A command-line file transfer application that helps users to keep remote files in sync
rsync project does its job by sending just the differences in the files across the link, without requiring that both sets of files are present at one of the ends of the link beforehand.
With rsync, users will be able to update entire file systems and directory trees, can use SSH, RSH or direct sockets as the transport, mirroring support via anonymous rsync, and optionally, preserve symbolic links, file ownership, hard links, permissions, times and devices.
rsync requires no special privileges for installation, and its internal pipelining functionality reduces latency for multiple files.
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What's New in This Release:
- OUTPUT CHANGES:
- Output numbers in 3-digit groups by default (e.g. 1,234,567). See the --human-readable option for a way to turn it off. See also the daemon's "log format" parameter and related command-line options (including --out-format) for a modifier that can be used to request digit-grouping or human-readable output in log escapes. (Note that log output is unchanged by default.)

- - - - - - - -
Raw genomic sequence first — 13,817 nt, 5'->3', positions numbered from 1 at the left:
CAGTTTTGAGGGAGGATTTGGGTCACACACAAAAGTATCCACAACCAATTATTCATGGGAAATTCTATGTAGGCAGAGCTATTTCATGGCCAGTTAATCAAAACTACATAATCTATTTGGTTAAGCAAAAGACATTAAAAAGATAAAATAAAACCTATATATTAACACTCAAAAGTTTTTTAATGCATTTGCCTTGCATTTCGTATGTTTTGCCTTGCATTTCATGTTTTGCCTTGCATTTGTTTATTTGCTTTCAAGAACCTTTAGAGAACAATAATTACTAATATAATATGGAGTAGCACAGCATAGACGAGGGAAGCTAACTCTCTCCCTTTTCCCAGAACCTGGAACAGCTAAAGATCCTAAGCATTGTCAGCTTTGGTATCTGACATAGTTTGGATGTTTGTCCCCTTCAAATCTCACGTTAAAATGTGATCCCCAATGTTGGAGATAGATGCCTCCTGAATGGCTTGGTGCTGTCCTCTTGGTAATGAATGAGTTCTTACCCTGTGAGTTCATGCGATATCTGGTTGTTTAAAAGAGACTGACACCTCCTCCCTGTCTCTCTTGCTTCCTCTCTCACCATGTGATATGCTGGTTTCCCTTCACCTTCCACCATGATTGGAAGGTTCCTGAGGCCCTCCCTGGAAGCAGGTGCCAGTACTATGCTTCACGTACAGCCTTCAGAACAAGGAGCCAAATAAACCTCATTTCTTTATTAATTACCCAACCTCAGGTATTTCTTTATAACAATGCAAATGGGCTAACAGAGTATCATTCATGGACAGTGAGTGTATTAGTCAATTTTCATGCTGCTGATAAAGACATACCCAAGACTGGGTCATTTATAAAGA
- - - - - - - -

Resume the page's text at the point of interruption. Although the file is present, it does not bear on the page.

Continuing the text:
- The --list-only option is now affected by the --human-readable setting. It will display digit groupings by default, and unit suffixes if higher levels of readability are requested. Also, the column width for the size output has increased from 11 to 14 characters when human readability is enabled. Use --no-h to get the old-style output and column size.
- The output of the --progress option has changed: the string "xfer" was shortened to "xfr", and the string "to-check" was shortened to "to-chk", both designed to make room for the (by default) wider display of file size numbers without making the total line-length longer. Also, when incremental recursion is enabled, the string "ir-chk" will be used instead of "to-chk" up until the incremental-recursion scan is done, letting you know that the value to check and the total value will still be increasing as new files are found.